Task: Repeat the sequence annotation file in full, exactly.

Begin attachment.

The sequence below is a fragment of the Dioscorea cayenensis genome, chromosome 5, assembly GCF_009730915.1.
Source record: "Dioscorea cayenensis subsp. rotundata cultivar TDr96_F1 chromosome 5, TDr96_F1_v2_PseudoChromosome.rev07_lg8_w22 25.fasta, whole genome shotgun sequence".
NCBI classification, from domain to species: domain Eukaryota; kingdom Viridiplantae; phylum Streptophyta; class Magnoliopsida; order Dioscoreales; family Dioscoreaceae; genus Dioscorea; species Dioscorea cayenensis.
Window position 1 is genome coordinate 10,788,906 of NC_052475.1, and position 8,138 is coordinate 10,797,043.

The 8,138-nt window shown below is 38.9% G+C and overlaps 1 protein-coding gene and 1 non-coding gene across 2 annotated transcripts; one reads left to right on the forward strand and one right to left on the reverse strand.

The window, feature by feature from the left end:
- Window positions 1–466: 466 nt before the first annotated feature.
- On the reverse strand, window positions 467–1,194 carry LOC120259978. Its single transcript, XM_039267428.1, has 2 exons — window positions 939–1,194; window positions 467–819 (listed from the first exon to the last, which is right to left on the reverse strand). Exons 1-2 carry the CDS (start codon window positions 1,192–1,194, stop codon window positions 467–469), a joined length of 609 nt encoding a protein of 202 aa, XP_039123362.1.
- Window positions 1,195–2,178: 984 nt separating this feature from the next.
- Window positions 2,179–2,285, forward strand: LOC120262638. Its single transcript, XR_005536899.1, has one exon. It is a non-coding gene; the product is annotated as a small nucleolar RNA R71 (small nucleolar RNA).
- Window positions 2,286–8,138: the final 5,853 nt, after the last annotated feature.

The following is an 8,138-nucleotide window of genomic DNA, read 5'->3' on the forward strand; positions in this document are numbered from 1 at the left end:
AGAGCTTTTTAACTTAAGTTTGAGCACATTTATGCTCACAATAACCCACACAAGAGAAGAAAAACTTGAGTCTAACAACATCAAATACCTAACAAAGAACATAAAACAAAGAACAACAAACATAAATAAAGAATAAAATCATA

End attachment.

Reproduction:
The sequence below is a fragment of the Dioscorea cayenensis genome, chromosome 5, assembly GCF_009730915.1.
Source record: "Dioscorea cayenensis subsp. rotundata cultivar TDr96_F1 chromosome 5, TDr96_F1_v2_PseudoChromosome.rev07_lg8_w22 25.fasta, whole genome shotgun sequence".
NCBI classification, from domain to species: domain Eukaryota; kingdom Viridiplantae; phylum Streptophyta; class Magnoliopsida; order Dioscoreales; family Dioscoreaceae; genus Dioscorea; species Dioscorea cayenensis.
Window position 1 is genome coordinate 10,788,906 of NC_052475.1, and position 8,138 is coordinate 10,797,043.

The 8,138-nt window shown below is 38.9% G+C and overlaps 1 protein-coding gene and 1 non-coding gene across 2 annotated transcripts; one reads left to right on the forward strand and one right to left on the reverse strand.

The window, feature by feature from the left end:
- Window positions 1–466: 466 nt before the first annotated feature.
- On the reverse strand, window positions 467–1,194 carry LOC120259978. Its single transcript, XM_039267428.1, has 2 exons — window positions 939–1,194; window positions 467–819 (listed from the first exon to the last, which is right to left on the reverse strand). Exons 1-2 carry the CDS (start codon window positions 1,192–1,194, stop codon window positions 467–469), a joined length of 609 nt encoding a protein of 202 aa, XP_039123362.1.
- Window positions 1,195–2,178: 984 nt separating this feature from the next.
- Window positions 2,179–2,285, forward strand: LOC120262638. Its single transcript, XR_005536899.1, has one exon. It is a non-coding gene; the product is annotated as a small nucleolar RNA R71 (small nucleolar RNA).
- Window positions 2,286–8,138: the final 5,853 nt, after the last annotated feature.

The following is an 8,138-nucleotide window of genomic DNA, read 5'->3' on the forward strand; positions in this document are numbered from 1 at the left end:
AGAGCTTTTTAACTTAAGTTTGAGCACATTTATGCTCACAATAACCCACACAAGAGAAGAAAAACTTGAGTCTAACAACATCAAATACCTAACAAAGAACATAAAACAAAGAACAACAAACATAAATAAAGAATAAAATCATA